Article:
Oil refining has been one of the best-performing sectors of the oil and gas industry over the past year. Even though oil prices are on the rise, large refiners with access to several crude oil sources -- such as Valero Energy (NYSE:VLO) -- have been able to take advantage of crude oil price discrepancies that have translated into some of Valero's highest refining margins in years.
Here's a look at Valero's most recent earnings report and whether it will be able to maintain these kinds of fantastic results over the long haul.
By the numbers
|Metric||Q2 2018||Q1 2018||Q2 2017|
|Revenue||$31.05 billion||$26.44 billion||$22.25 billion|
|Operating income||$1.25 billion||$922 million||$860 million|
|Operating cash flow||$2.05 billion||$166 million||$1.80 billion|
Crude oil prices are on the rise, which is typically a bad sign for refiners. That hasn't been the case lately, though, as large, diversified refiners have been able to take advantage of price discrepancies between various types of crudes. Crude oil coming from places like the Permian Basin in Texas and the oil sands fields in Canada currently sells at a steep discount to crude oil imported from outside North America. Valero is taking full advantage of this situation by refining as much disadvantaged crude as possible.
Considering how small the contributions from its ethanol and Valero Energy Partners segments are, investors should care more about its refining operations than anything else. This past quarter, refining margin for the company was $10.80 per barrel. That was much lower than the margins its peers Marathon Petroleum and Philips 66 realized in the quarter -- these two have more ability to run heavily discounted Canadian crude -- but Valero's low-cost operations allowed it to still generate high operating income margin for the quarter. Refinery utilization for the period was down slightly to 93% as a result of scheduled maintenance in preparation for the summer driving season.
After a small hiccup in cash flow in the prior quarter for some working capital builds, Valero's cash-generating ability in Q2 gave management the flexibility to buy back $327 million in stock. Even after this large stock repurchase and dividends, the company still sits on $4.5 billion in cash and equivalents.
What management had to say
In Valero's press release, CEO Joe Gorder highlighted its recent pipeline investments that were helping the company source more of these cost-advantaged crudes and realize higher margins: "We're enjoying the benefits of lower crude costs and optionality at our Memphis refinery provided by the Diamond Pipeline. Our U.S. Mid-Continent refineries are also poised to capture additional margin opportunities from increased access to Permian Basin crude oils when the Sunrise Pipeline expansion starts up in early 2019."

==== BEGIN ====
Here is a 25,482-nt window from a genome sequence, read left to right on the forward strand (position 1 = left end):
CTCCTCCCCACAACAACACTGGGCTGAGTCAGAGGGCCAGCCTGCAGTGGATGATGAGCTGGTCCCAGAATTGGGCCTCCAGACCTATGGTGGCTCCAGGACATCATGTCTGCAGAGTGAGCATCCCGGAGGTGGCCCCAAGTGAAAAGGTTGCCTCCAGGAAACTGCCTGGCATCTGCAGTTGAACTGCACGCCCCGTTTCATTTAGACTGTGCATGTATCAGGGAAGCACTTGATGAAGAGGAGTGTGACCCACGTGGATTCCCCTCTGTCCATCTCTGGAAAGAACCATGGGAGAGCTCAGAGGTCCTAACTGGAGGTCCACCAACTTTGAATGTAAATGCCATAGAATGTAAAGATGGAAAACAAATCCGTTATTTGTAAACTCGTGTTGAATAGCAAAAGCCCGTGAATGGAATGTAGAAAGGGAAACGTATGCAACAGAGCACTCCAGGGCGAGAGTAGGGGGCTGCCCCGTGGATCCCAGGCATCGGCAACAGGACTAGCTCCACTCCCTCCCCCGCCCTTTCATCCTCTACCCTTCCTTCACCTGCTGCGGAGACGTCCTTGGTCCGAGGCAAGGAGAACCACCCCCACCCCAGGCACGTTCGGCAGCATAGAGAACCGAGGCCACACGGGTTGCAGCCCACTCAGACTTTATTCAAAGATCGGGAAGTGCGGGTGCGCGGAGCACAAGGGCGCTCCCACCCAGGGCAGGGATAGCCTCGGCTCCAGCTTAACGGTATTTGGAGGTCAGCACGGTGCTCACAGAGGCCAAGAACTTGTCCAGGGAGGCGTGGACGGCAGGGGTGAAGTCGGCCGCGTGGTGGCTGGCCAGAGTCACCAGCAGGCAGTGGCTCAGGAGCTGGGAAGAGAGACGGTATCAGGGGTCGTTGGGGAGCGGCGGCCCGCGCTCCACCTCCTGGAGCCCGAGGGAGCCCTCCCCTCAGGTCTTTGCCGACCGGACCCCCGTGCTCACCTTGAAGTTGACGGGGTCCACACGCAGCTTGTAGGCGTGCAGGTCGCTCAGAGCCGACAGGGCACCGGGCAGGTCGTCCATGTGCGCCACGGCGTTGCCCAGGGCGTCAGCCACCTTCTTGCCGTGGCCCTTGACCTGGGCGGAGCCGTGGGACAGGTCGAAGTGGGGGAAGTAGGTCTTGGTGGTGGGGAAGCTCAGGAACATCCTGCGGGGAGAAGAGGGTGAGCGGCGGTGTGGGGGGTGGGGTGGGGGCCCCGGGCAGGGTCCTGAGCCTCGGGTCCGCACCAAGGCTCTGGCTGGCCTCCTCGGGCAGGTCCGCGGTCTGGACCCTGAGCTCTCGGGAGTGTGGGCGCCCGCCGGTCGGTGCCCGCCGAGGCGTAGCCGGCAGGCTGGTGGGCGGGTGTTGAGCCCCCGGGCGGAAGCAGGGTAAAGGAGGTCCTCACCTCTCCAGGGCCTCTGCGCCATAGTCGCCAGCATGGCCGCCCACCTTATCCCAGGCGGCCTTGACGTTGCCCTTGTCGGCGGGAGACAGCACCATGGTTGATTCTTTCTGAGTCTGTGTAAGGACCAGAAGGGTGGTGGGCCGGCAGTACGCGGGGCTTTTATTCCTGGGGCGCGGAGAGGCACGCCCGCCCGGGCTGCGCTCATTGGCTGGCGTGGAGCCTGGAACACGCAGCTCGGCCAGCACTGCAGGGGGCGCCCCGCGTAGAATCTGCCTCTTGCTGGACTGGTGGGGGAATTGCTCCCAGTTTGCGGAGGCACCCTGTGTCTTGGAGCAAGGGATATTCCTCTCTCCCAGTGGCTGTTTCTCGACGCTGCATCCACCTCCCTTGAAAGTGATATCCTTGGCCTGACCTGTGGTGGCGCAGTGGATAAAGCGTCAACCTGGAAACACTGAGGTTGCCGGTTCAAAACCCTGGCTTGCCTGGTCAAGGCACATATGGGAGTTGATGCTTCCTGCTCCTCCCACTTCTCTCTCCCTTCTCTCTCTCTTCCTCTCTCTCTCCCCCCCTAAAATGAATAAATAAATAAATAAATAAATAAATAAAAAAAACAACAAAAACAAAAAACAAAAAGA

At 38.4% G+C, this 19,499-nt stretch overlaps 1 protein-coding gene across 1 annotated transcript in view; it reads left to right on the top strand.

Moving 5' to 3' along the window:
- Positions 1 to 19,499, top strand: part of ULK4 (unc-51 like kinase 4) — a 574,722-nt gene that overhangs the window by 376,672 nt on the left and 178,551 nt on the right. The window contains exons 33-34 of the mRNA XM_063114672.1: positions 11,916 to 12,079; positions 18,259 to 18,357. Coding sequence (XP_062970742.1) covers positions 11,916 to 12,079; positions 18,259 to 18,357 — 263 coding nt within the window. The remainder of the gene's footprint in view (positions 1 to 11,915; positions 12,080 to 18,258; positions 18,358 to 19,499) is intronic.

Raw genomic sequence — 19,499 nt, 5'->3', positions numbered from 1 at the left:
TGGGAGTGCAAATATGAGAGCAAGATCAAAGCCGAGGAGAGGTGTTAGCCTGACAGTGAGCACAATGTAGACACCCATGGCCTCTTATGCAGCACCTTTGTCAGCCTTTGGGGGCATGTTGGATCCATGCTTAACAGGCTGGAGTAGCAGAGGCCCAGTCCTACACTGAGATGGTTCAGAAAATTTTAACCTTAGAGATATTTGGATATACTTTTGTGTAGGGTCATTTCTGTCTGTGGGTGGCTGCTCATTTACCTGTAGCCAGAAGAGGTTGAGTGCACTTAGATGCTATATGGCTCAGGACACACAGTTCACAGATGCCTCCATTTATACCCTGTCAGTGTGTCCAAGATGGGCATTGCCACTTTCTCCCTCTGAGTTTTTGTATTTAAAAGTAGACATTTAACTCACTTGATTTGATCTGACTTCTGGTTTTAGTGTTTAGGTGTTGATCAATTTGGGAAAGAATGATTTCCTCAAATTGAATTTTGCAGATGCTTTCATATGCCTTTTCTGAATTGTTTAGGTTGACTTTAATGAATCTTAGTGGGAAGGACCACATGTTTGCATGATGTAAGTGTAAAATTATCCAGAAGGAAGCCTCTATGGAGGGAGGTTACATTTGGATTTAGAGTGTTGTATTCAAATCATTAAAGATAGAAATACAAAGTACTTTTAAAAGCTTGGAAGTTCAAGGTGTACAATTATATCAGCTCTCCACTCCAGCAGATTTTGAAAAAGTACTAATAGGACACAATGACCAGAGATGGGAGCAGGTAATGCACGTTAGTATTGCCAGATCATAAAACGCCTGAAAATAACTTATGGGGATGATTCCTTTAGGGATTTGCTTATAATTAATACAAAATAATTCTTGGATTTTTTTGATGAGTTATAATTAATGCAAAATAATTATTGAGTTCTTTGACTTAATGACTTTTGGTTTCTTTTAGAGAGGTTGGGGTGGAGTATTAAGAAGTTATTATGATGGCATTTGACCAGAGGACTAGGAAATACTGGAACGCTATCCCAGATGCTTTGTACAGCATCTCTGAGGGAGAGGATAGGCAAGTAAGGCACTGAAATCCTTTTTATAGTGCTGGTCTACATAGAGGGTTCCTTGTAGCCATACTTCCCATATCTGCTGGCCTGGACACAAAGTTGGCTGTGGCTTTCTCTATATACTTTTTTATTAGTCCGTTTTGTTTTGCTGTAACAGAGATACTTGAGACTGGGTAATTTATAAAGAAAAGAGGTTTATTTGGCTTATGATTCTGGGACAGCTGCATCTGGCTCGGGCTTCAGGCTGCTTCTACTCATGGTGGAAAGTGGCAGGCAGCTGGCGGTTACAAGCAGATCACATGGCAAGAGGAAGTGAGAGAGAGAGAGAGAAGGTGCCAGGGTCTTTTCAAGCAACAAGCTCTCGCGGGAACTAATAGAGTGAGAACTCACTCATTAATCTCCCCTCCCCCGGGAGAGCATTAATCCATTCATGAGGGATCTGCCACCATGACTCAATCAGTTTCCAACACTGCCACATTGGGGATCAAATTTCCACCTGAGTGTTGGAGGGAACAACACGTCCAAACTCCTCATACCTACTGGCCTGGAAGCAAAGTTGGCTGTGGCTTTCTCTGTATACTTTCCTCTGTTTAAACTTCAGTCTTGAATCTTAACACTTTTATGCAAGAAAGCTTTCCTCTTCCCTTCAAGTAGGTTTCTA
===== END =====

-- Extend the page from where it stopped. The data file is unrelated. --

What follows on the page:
Also, on Valero's conference call, Gorder gave his outlook for the rest of the year, which sounded incredibly promising for investors:
Looking ahead, we continue to have an optimistic outlook for the balance of the year. Global economic activity remains healthy and product demand is strong domestically and internationally. Gasoline and distillate export volumes are steady. Days of supply of light products remain below five-year averages despite recent high industry refinery utilization rates. And while crude discounts have narrowed recently, the oil market remains well-supplied and we expect differentials to widen again as the industry enters turnaround season.
Is the refining business really that different these days?
Management teams at refiners are all talking about how we are in a whole new world when it comes to North American refining. Gone are the days of having to import oil at premiums to the global market and being a net importer of refined products. Instead, many of these companies can select from a plethora of cheap crude sources and have the ability to export refined products by the boatload to international markets. According to the Energy Information Administration, net exports of refined products are up to 2.8 million barrels per day, and companies like Valero, Marathon, and Phillips 66 are all investing in expanding export capacity.
These avenues of growth are something that will help improve earnings over the long haul, but investors have to keep in mind that this business is still going to be heavily dependent upon refining margins. A lot of the reason why crude oils in the U.S. are so cheap is that pipeline capacity is at its limits. As pipelines get built and producers have the ability to move crude more easily, then some of that pricing advantage refiners see today could diminish.
Quarters like this are more or less the upper limit for Valero in terms of profitability. It will be able to eke out a little more earnings from running its facilities at higher utilization rates, but margins this wide are hard to sustain for the long haul. Investors can enjoy this ride right now, but it's unreasonable to think it will last forever.